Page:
Proud Mother

I’ve had a breakthrough. It wasn’t a sudden rush… it happened over time. I’m almost overly proud to be Landon’s mom. 

That has to be a very strange statement for people to understand. Everyone is proud to be their child’s mother. Let me explain.

When we brought Landon home- at first- I was feeling really private about what she had. I didn’t want anyone to know. I didn’t want my small circle to tell anyone. I was really secretive about her malformed ears, somewhat different shaped eyes, how incredibly tiny she was. I can’t explain exactly why. I wanted to protect her…. and me.

It’s like the story in my previous post about Holland, it just wasn’t what I had expected. I wasn’t prepared. All my preparations had been about the nursery, what diapers to buy, strollers, diaper bags, Baby Bjorns. About how to calm a baby, how to breastfeed, how to swaddle. I read baby center everyday.  I had always fantasized about being a mother. I was so proud to be pregnant.

So when the geneticist, nurse practitioner and nurse marched into my room 5 hours after my c-section and told me they were moving her to the NICU “because she has deformities and a rare syndrome” … my world was shattered.  I had a very healthy pregnancy – even working out the day before I had her.  The word surprise doesn’t cover it.  Did I mention they told me when I was alone and on 3 different types of drugs? Yep.  Enough about that day though. 

So I just didn’t want to tell people.  I didn’t want to face the stares, the “poor yous”, the discomfort that people feel when they realize something is wrong with your child and they don’t know what to say to you. I wanted to live in my bubble of Landon, Bo and Kingsley and not face the scary world. 

I posted photos on facebook at first when you couldn’t see her ears. I bought 30 hats.  I just couldn’t deal.  But slowly, over time… things started to change.  I met my Clarke School friends.  We got our baha hearing aid and met other babies who also wore a softband. I became educated about the syndrome, hearing loss, how the ear even works.  I emailed with a mom who’s child also has Treachers and found another mom’s email that lives in NYC.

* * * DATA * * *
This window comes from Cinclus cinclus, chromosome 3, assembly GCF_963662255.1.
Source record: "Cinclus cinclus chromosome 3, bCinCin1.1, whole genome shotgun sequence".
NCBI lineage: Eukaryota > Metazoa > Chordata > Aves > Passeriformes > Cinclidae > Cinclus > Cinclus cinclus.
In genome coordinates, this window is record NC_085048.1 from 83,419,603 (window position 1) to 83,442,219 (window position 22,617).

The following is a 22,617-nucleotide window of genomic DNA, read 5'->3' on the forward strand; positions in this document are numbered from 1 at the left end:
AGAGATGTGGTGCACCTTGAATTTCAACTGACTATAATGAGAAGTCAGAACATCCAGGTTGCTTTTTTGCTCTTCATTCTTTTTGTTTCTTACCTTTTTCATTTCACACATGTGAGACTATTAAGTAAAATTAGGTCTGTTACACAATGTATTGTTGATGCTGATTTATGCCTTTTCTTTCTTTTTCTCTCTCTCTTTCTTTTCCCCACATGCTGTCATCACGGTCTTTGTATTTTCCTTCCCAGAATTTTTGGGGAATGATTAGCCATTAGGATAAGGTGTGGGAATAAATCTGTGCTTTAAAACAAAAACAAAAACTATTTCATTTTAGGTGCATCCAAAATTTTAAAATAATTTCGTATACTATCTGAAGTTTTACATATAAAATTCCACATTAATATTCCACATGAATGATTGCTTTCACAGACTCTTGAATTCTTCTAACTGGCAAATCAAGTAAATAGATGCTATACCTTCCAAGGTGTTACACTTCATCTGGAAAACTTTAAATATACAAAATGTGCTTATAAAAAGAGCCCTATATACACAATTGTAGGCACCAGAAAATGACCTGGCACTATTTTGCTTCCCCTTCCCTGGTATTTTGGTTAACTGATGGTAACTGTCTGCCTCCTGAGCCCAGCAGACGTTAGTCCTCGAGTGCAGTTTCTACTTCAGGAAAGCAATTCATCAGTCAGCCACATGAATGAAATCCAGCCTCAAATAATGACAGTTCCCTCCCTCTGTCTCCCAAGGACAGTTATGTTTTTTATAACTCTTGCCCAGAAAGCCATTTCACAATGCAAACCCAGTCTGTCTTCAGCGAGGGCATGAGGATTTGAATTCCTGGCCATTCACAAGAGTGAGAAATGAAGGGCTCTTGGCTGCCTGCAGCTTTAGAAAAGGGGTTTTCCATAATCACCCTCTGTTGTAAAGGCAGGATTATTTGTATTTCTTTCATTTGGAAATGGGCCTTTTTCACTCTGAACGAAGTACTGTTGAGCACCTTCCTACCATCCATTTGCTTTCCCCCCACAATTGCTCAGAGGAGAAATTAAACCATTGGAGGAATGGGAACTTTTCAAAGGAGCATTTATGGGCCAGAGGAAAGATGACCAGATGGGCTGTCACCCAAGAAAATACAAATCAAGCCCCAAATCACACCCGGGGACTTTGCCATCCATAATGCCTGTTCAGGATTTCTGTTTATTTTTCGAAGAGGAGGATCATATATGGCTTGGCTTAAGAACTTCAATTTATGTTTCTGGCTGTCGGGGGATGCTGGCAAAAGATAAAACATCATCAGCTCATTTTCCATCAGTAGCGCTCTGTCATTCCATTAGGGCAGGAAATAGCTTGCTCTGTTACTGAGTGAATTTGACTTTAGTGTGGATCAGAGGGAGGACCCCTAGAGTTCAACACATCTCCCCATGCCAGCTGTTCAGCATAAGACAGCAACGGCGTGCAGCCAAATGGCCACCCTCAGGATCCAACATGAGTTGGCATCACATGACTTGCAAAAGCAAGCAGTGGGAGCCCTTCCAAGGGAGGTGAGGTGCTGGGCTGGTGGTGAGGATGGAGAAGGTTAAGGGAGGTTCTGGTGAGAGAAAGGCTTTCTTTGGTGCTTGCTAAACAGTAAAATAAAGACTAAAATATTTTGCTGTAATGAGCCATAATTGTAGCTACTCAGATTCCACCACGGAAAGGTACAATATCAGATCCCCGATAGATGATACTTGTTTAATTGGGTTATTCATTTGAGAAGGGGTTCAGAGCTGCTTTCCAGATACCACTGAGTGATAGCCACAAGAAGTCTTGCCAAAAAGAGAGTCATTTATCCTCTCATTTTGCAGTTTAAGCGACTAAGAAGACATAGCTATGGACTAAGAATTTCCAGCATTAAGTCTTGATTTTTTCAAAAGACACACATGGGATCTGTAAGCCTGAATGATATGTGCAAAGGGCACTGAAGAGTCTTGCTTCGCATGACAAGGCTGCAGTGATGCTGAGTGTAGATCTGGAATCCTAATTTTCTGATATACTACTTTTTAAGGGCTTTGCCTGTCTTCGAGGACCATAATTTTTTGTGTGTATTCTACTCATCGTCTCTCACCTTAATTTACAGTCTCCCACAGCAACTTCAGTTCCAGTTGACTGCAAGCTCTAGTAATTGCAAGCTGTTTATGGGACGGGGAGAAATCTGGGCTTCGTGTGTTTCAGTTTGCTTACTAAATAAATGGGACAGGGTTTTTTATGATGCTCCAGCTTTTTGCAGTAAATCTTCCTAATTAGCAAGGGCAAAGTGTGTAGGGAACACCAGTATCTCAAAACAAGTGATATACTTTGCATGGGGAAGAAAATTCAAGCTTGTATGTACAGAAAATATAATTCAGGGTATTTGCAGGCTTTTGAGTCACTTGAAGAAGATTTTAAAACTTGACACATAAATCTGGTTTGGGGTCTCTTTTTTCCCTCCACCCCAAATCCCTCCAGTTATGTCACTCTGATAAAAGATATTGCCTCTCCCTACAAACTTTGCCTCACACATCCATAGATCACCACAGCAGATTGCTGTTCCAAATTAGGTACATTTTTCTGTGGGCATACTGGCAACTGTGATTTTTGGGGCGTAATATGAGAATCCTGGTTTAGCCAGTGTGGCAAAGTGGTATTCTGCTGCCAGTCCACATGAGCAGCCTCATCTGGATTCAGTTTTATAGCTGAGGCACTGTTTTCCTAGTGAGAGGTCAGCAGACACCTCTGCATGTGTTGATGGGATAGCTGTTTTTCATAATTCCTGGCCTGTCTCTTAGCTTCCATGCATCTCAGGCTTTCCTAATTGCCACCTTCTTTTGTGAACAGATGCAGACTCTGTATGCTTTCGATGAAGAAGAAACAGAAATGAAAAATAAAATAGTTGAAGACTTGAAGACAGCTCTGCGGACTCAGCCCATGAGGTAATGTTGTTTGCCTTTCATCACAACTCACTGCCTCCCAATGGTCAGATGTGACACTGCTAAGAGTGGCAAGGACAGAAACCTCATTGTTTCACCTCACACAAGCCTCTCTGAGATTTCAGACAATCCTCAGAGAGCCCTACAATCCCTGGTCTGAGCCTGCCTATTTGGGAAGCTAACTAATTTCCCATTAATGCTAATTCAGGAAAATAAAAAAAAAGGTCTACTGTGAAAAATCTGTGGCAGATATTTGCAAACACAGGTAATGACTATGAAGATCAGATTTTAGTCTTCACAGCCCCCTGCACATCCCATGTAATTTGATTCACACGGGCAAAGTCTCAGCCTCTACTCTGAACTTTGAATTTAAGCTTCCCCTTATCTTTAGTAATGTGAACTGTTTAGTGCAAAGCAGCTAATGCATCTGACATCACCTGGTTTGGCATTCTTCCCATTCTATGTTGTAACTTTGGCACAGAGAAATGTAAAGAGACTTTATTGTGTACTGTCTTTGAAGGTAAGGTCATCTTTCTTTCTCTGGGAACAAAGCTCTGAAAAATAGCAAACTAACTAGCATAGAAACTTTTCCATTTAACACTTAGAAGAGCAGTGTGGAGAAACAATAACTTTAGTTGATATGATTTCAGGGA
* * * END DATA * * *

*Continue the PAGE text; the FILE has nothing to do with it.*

Slowly I came out of my shell about what she had. I wrote about it on here and I started to feel normal again.  Hundreds of people emailed me and told me their own very personal stories of adversity, fear, and loss.  The healing really took hold of me. I started to tell people her story- without crying.  That was major.  My voice would catch a little at first, but I could make it through the story without waterworks. It got easier and easier. 

We put on our softband in public, in the bjorn, and would gladly answer strangers’ questions about “the little box” on her head.  My pride started to swell. We just attended our first baby party and I could not have been prouder of every little thing Landon did. Proud of her softband, proud of her Treachers. Beyond proud that I’m her mother. Proud that I can help other people. That other moms trust me to tell me what they have been or are going through. 

I feel whole again. We will have tough days. I will cry again. I will have to face scary surgeries and therapies.  But my pride is here to stay and it’ll only grow from here. I love her so much I could burst.

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